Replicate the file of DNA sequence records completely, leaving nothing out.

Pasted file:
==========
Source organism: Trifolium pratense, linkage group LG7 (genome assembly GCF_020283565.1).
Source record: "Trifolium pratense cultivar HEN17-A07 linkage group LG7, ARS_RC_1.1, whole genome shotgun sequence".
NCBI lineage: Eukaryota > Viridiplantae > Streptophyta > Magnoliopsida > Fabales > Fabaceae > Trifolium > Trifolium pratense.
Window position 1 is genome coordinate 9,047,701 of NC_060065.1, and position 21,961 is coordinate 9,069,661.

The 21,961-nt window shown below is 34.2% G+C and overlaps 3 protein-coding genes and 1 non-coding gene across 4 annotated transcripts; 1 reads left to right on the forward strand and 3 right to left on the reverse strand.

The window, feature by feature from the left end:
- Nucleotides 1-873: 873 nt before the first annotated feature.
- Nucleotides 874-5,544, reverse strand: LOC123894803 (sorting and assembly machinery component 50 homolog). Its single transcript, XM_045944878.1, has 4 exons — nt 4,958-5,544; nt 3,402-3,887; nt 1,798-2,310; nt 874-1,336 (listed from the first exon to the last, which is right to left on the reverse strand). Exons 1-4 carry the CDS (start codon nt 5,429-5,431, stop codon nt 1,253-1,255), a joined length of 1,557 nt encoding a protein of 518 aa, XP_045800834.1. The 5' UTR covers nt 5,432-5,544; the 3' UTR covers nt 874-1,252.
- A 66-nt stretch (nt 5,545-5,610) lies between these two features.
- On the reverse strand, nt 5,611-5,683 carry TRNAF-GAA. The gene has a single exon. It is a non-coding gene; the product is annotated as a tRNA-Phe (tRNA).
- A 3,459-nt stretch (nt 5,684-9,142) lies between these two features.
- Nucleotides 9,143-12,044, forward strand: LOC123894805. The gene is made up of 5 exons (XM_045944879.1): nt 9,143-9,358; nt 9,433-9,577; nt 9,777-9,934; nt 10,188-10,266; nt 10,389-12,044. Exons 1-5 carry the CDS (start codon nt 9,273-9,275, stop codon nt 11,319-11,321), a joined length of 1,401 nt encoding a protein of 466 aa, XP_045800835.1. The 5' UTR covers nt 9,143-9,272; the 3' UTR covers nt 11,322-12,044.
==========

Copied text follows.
Source organism: Trifolium pratense, linkage group LG7 (genome assembly GCF_020283565.1).
Source record: "Trifolium pratense cultivar HEN17-A07 linkage group LG7, ARS_RC_1.1, whole genome shotgun sequence".
NCBI lineage: Eukaryota > Viridiplantae > Streptophyta > Magnoliopsida > Fabales > Fabaceae > Trifolium > Trifolium pratense.
Window position 1 is genome coordinate 9,047,701 of NC_060065.1, and position 21,961 is coordinate 9,069,661.

The 21,961-nt window shown below is 34.2% G+C and overlaps 3 protein-coding genes and 1 non-coding gene across 4 annotated transcripts; 1 reads left to right on the forward strand and 3 right to left on the reverse strand.

The window, feature by feature from the left end:
- Nucleotides 1-873: 873 nt before the first annotated feature.
- Nucleotides 874-5,544, reverse strand: LOC123894803 (sorting and assembly machinery component 50 homolog). Its single transcript, XM_045944878.1, has 4 exons — nt 4,958-5,544; nt 3,402-3,887; nt 1,798-2,310; nt 874-1,336 (listed from the first exon to the last, which is right to left on the reverse strand). Exons 1-4 carry the CDS (start codon nt 5,429-5,431, stop codon nt 1,253-1,255), a joined length of 1,557 nt encoding a protein of 518 aa, XP_045800834.1. The 5' UTR covers nt 5,432-5,544; the 3' UTR covers nt 874-1,252.
- A 66-nt stretch (nt 5,545-5,610) lies between these two features.
- On the reverse strand, nt 5,611-5,683 carry TRNAF-GAA. The gene has a single exon. It is a non-coding gene; the product is annotated as a tRNA-Phe (tRNA).
- A 3,459-nt stretch (nt 5,684-9,142) lies between these two features.
- Nucleotides 9,143-12,044, forward strand: LOC123894805. The gene is made up of 5 exons (XM_045944879.1): nt 9,143-9,358; nt 9,433-9,577; nt 9,777-9,934; nt 10,188-10,266; nt 10,389-12,044. Exons 1-5 carry the CDS (start codon nt 9,273-9,275, stop codon nt 11,319-11,321), a joined length of 1,401 nt encoding a protein of 466 aa, XP_045800835.1. The 5' UTR covers nt 9,143-9,272; the 3' UTR covers nt 11,322-12,044.